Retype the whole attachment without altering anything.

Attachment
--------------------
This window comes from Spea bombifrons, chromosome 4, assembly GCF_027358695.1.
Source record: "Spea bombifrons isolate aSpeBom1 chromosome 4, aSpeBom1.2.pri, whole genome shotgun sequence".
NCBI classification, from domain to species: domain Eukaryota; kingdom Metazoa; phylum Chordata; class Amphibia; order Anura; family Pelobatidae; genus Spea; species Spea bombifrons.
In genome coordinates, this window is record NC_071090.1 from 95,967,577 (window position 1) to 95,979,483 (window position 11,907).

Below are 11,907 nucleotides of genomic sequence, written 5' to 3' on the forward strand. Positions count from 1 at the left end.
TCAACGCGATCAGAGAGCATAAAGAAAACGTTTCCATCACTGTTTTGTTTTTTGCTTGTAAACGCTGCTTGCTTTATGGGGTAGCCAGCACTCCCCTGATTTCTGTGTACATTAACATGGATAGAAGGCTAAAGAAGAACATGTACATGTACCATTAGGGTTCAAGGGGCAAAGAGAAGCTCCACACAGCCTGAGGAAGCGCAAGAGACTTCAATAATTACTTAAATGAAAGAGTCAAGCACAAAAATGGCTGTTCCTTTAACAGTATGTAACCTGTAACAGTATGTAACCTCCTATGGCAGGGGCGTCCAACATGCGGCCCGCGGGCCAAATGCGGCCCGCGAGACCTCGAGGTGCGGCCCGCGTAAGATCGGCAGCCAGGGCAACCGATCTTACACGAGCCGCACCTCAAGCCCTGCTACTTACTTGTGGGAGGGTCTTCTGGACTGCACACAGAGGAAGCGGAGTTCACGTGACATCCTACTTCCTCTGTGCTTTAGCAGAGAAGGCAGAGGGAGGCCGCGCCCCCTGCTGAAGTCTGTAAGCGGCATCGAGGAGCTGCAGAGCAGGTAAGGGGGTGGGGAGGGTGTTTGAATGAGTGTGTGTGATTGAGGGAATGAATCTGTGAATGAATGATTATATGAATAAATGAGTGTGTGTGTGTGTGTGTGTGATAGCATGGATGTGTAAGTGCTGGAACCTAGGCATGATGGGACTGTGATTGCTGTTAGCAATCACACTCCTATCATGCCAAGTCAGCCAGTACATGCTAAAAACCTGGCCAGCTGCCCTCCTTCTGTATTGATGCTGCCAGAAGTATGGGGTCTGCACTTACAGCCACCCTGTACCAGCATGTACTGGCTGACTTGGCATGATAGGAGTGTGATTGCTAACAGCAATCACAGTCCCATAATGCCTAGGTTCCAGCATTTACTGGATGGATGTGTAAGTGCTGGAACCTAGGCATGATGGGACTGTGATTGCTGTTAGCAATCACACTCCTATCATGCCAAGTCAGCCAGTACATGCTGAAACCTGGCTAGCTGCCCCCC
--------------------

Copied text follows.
This window comes from Spea bombifrons, chromosome 4, assembly GCF_027358695.1.
Source record: "Spea bombifrons isolate aSpeBom1 chromosome 4, aSpeBom1.2.pri, whole genome shotgun sequence".
NCBI classification, from domain to species: domain Eukaryota; kingdom Metazoa; phylum Chordata; class Amphibia; order Anura; family Pelobatidae; genus Spea; species Spea bombifrons.
In genome coordinates, this window is record NC_071090.1 from 95,967,577 (window position 1) to 95,979,483 (window position 11,907).

Below are 11,907 nucleotides of genomic sequence, written 5' to 3' on the forward strand. Positions count from 1 at the left end.
TCAACGCGATCAGAGAGCATAAAGAAAACGTTTCCATCACTGTTTTGTTTTTTGCTTGTAAACGCTGCTTGCTTTATGGGGTAGCCAGCACTCCCCTGATTTCTGTGTACATTAACATGGATAGAAGGCTAAAGAAGAACATGTACATGTACCATTAGGGTTCAAGGGGCAAAGAGAAGCTCCACACAGCCTGAGGAAGCGCAAGAGACTTCAATAATTACTTAAATGAAAGAGTCAAGCACAAAAATGGCTGTTCCTTTAACAGTATGTAACCTGTAACAGTATGTAACCTCCTATGGCAGGGGCGTCCAACATGCGGCCCGCGGGCCAAATGCGGCCCGCGAGACCTCGAGGTGCGGCCCGCGTAAGATCGGCAGCCAGGGCAACCGATCTTACACGAGCCGCACCTCAAGCCCTGCTACTTACTTGTGGGAGGGTCTTCTGGACTGCACACAGAGGAAGCGGAGTTCACGTGACATCCTACTTCCTCTGTGCTTTAGCAGAGAAGGCAGAGGGAGGCCGCGCCCCCTGCTGAAGTCTGTAAGCGGCATCGAGGAGCTGCAGAGCAGGTAAGGGGGTGGGGAGGGTGTTTGAATGAGTGTGTGTGATTGAGGGAATGAATCTGTGAATGAATGATTATATGAATAAATGAGTGTGTGTGTGTGTGTGTGTGATAGCATGGATGTGTAAGTGCTGGAACCTAGGCATGATGGGACTGTGATTGCTGTTAGCAATCACACTCCTATCATGCCAAGTCAGCCAGTACATGCTAAAAACCTGGCCAGCTGCCCTCCTTCTGTATTGATGCTGCCAGAAGTATGGGGTCTGCACTTACAGCCACCCTGTACCAGCATGTACTGGCTGACTTGGCATGATAGGAGTGTGATTGCTAACAGCAATCACAGTCCCATAATGCCTAGGTTCCAGCATTTACTGGATGGATGTGTAAGTGCTGGAACCTAGGCATGATGGGACTGTGATTGCTGTTAGCAATCACACTCCTATCATGCCAAGTCAGCCAGTACATGCTGAAACCTGGCTAGCTGCCCCCC